“If you hold back from rescuing those taken away to death,
those who go staggering to the slaughter;
if you say, ‘Look, we did not know this’-
does not he who weighs the heart perceive it?
Does not he who keeps watch over your soul know it?
And will he not repay all according to their deeds?” Proverbs 24:11-12
It has been a daily struggle for me to believe, not whether God exists, but whether God is present in North Korea. What follows is an account of how I got involved in the North Korean human rights movement, why I want to give up, and why I fight.
How I got involved
When I visited the Jewish Holocaust Memorial Museum in Washington, DC, I frequently observed people shaking their heads and whispering with conviction, “Never again.” It is this conviction that gave birth to Chosunjournal.com, which is an experiment to see if a virtual holocaust museum for North Korea set in real-time can actually help decrease the number of victims and increase the number of heroes that will be commemorated in the future museum made of brick and stone.
So in addition to issuing daily news reports of ongoing atrocities, we raise funds to rescue N. Korean orphans into safe countries through underground railroads. We network rescuers, refugees, government officials, and the media. We host survivors of N. Korean gulags to share their testimonies at college campuses and churches. And we organize protests at Chinese embassies; lobby for the passage of resolutions that assist persecuted N. Korean refugees; and petition officials to grant leniency to those that are caught seeking asylum.
But an elementary fear of God, evoked by Proverbs 24:11-12, has also played a part in compelling me to become the first curator of North Korea’s online memorial museum. For it was only by this passage that I realized “Never again” was not merely conscience but God Himself speaking.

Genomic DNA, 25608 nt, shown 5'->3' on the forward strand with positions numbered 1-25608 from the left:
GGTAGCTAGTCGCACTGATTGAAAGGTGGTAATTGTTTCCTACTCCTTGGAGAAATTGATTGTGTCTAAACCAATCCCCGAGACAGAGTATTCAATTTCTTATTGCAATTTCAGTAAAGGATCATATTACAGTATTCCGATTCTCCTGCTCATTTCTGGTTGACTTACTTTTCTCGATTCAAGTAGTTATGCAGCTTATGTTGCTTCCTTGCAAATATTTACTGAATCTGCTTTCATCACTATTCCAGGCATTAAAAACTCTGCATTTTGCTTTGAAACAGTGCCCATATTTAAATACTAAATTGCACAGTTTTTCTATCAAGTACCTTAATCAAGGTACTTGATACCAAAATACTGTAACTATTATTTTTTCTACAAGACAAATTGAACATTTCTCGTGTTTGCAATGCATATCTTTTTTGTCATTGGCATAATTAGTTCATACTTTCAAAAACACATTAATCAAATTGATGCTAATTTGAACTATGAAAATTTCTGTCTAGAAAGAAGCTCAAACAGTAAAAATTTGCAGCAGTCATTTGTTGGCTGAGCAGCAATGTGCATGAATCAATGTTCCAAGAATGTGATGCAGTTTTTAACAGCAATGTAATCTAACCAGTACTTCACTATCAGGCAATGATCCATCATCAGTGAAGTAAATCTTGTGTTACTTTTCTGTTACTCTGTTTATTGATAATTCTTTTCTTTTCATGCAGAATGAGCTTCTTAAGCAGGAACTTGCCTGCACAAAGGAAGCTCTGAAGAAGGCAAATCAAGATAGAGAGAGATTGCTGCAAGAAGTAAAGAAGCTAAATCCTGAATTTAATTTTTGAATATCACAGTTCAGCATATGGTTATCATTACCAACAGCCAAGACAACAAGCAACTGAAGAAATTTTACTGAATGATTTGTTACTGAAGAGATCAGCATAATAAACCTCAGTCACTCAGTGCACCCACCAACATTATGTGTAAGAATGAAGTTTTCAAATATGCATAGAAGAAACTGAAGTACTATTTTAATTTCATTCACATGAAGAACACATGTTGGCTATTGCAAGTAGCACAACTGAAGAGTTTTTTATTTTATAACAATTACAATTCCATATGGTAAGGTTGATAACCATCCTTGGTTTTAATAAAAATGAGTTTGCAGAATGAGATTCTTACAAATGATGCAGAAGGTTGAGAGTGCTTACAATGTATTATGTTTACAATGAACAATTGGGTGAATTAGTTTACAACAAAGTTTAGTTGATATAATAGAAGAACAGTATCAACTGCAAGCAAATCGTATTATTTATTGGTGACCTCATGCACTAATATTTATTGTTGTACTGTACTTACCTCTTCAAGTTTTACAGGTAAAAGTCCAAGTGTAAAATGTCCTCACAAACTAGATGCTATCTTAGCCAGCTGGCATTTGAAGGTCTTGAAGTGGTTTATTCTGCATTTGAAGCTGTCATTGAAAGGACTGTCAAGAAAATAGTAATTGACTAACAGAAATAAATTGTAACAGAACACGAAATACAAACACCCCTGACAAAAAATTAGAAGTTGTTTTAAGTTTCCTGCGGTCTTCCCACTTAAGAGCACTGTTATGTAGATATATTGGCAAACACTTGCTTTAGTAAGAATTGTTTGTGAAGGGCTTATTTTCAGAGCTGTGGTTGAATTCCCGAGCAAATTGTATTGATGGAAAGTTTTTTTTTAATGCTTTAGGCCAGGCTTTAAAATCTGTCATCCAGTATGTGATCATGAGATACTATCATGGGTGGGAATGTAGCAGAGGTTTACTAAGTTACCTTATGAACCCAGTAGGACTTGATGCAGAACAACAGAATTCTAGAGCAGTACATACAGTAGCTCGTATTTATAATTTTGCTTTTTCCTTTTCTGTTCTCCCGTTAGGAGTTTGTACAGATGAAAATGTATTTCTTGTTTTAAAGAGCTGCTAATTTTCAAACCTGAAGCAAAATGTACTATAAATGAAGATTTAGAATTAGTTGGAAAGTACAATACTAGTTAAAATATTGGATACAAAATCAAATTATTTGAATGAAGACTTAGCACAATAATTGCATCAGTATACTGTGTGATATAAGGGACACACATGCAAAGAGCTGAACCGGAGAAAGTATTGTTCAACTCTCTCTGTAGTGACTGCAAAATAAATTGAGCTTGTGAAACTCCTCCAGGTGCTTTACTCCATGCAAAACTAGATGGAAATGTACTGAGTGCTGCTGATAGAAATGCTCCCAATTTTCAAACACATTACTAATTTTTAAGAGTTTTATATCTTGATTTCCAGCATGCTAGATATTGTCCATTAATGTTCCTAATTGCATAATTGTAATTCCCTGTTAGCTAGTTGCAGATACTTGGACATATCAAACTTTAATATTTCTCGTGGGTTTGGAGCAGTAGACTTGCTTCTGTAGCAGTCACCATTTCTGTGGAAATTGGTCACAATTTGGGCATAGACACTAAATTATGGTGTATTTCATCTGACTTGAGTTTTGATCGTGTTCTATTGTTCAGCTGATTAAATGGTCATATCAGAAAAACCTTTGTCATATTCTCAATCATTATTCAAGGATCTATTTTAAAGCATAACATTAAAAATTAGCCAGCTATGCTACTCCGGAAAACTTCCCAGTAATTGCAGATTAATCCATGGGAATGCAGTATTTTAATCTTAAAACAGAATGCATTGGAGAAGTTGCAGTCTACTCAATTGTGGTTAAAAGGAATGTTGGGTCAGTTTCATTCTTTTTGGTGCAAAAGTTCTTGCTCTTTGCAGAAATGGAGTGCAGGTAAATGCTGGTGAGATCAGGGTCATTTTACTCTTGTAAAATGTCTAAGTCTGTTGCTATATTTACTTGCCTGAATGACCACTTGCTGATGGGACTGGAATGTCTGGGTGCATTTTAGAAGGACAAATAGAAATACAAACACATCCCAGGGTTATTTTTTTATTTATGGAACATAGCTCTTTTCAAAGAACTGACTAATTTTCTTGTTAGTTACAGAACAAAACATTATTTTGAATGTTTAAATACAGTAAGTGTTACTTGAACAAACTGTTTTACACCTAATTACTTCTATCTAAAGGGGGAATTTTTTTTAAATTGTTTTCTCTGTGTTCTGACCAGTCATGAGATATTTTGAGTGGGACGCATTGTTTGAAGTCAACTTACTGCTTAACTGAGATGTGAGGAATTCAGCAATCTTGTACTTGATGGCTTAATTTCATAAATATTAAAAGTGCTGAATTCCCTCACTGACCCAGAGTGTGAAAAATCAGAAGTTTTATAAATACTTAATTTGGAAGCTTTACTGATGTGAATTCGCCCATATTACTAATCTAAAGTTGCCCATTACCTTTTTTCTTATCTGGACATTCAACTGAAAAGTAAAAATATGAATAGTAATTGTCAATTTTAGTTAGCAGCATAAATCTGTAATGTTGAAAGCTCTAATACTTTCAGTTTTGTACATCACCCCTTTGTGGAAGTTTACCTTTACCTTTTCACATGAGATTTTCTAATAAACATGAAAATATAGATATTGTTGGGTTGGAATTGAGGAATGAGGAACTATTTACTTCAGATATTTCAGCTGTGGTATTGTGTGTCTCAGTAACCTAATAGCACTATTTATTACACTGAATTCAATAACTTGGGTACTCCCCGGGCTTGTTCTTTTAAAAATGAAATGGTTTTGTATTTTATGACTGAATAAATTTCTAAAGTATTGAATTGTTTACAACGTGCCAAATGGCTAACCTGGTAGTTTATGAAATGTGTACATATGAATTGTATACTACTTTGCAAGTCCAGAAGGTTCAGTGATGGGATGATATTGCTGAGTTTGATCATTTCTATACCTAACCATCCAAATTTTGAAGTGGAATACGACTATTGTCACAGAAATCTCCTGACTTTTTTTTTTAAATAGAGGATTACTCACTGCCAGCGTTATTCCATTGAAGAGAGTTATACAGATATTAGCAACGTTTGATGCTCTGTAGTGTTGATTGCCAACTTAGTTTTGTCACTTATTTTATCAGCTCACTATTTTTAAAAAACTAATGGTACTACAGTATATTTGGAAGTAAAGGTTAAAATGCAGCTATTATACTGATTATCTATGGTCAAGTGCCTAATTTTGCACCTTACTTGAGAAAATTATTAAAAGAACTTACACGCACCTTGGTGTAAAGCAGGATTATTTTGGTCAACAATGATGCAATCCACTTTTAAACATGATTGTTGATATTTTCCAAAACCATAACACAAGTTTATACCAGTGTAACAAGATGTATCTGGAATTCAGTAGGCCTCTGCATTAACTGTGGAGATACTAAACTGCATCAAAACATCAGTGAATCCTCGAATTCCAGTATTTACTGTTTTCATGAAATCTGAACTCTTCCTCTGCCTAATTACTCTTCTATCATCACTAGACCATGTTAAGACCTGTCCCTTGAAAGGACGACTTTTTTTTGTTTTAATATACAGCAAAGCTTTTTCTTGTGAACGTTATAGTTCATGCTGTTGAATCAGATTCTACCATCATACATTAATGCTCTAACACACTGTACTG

Why I want to give up
The memory of Elie Wiesel’s Moishe the Beetle in Night haunts me. I daily testify of routine baby killings and hunted refugees as an exercise in futility. I never guessed that the Chosun Journal would join the legacy of prophets of old who “make the heart of this people fat, and make their ears heavy, and shut their eyes” (Isaiah 6:10). On July 8, 2001, our editorial stated: “Thus we must do away with the idle notion that people do not care because they do not know. That is a convenient lie. Indeed people do not want to know because they do not want to care.” Three years and millions of visitors later, Chosun Journal has merely helped more and more people get used to knowing about the ongoing atrocities in North Korea.
Recently I met a prominent NK human rights activist who remarked, “Christianity is just a crutch for weak-minded people.” Only if that were true. Instead for most churchgoers in free countries, is it not their version of Christianity itself that has crippled their minds, paralyzing their involvement in the world’s suffering because all that spiritually matters is going to heaven when they die?
Dietrich Bonhoeffer lamented the lack of political involvement of Germany’s churches in opposing Hitler. Martin Luther King, Jr. rebuked the white clergymen who professed sympathy but would not get involved politically in abolishing segregation. Isn’t this Christianity today? It is so tiring talking with faithful defenders of a fire-insurance gospel. It is so frustrating singing praise songs with people who deny Christianity’s fundamental confession “Jesus is Lord” (1). Can these bones live? O Lord God, thou knowest.